But is Bush to blame for the current crisis? Well, yes and no. "No" in the sense outlined above: North Korea will always find an excuse to rip up treaties and do what it wants. But also "yes" in the sense that Bush has definitely been (deliberately) egging Kim on. Although it's almost certainly not true that the uranium program was started in response to the US missing the deadline on supplying the light water reactors (all indications are it started in the late 90s), it's probably true that Korean officials simply admitting it when confronted with half-baked evidence was. They were well used to this game by now, and they were hoping for a Bush-era "soft landing." Of course, Carter was forevermore off the guest list and they knew that, but there were hints from Pyongyang that New Mexico governor Bill Richardson would do. What they thought they understood was that presidents need to save face, so "unofficial" visits from "private citizen" politicians would let them out of the corner they'd painted themselves into. But Geroge Bush is no Bill Clinton. North Korea had made a blunder, and the Bush Administration knew it and was taking advantage of it. Now they were officially off the hook with the Agreed Framework, and they had indefinite license to keep antagonizing Kim into painting himself ever further into the corner.

Why would Bush want to do that? After all, if the problem with the Agreed Framework is that there was a "uranium escape clause," then it would seem like Kim had just thrown Bush a bone by admitting the program's existence. He's just playing the normal game, right? Get the US ticked off, respond with brinkmanship that scares everyone, let the US maintain its posture but save face by sending an unofficial delegate (Richardson), renegotiate the Agreed Framework on slightly more favorable terms, everyone's happy, right? Bush can claim he fixed a hole in Clinton's treaty (and milk that for all the political capital it's worth), Kim looks like a master negotiator and gets to strengthen his position at home, the regime is saved from another crisis with aid, North Korea keeps plugging along and there are no wars so everyone is happy. Why wouldn't Bush play along?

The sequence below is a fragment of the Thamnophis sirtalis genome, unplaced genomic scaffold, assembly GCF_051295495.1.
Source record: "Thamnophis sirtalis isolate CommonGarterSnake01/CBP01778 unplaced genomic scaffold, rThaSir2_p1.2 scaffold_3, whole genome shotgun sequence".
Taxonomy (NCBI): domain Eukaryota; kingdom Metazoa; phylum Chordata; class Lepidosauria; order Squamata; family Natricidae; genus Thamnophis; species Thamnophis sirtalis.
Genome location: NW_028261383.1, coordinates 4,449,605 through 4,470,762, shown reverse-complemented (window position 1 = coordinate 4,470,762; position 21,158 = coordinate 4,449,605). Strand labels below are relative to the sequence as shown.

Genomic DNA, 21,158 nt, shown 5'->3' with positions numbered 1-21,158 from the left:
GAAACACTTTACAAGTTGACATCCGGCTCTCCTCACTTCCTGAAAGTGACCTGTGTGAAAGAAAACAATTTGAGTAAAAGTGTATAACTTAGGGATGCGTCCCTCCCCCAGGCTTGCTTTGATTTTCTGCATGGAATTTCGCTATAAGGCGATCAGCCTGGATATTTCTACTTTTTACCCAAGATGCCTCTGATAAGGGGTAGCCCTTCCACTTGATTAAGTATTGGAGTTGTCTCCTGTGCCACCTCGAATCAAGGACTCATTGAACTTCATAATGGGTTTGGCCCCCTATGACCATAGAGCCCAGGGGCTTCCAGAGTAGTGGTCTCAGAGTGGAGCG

That has to do partly with a point made earlier - that North Korea never did have any intention of keeping any treaty. The nuclear program is coming one way or the other, and Bush may well simply be the first American president who is actually doing something about it rather than just postponing it to dump in his replacement's lap. But more important, I think, is Kaplan's second main point, which is that China is moving in on North Korea.

Now, this is all speculation, mind you, but let's say that Kaplan and I are right that China is already planning for a post-Kim Korea. The Kim Regime spent its load some time ago. It's painted itself into a corner, and in some important sense it simply can't be maintained forever. China has a temporary interest in maintaining it, of course, for several reasons - the most important of which are probably (a) it doesn't yet feel comfortable that it can control what happens next, (b) a North Korean collapse under these circumstances would mean a huge refugee problem and (c) South Korea, which has China as its largest trading partner, would be economically damaged, perhaps irreparably, if the Kim Regime collapses and the two Koreas reunite, (d) a collapse could give the US unprecedented power in the region - there might be US garrisons stationed along the Chinese border! Etc. So China is currently quietly increasing its influence by taking operational control over lots of North Korea's infrastructure, supplying aid, making contacts, etc. Remember, when totalitarian regimes collapse, what usually follows is a brief civil war where various warlords vie over the right to be the next strongman. More likely than not, such regional strongmen are already emerging in the form of local party bosses. China supplies aid and sticks a clandestine finger in everyone's pie. If it wants to strengthen any given local boss, soon all that will be required is weighted supplies of aid outside the capital, etc.

Naturally, the longer this process continues the more influence China has. Once it reaches a critical mass, of course, China will abandon Kim, and Kim knows that (he's many things, but stupid is definitely not one of them). What he would really like to do, obviously, is play the various powers against each other - Japan, China, Russia, the US (and little South Korea). He's diversifying his bonds. Of course, China and the US are the two most powerful (and inimical) players. If he can get aid from both, it makes it harder for either to form a network of influence in his court. In any case, he needs to keep both engaged. One problem: Bush has been refusing to engage.

So Kim loses one of his main sponsors. Now he's in a bind. He can't stay in charge of the country without outside help, but China's help comes with a terrible price - really, it just amounts to postponing the inevitable coup.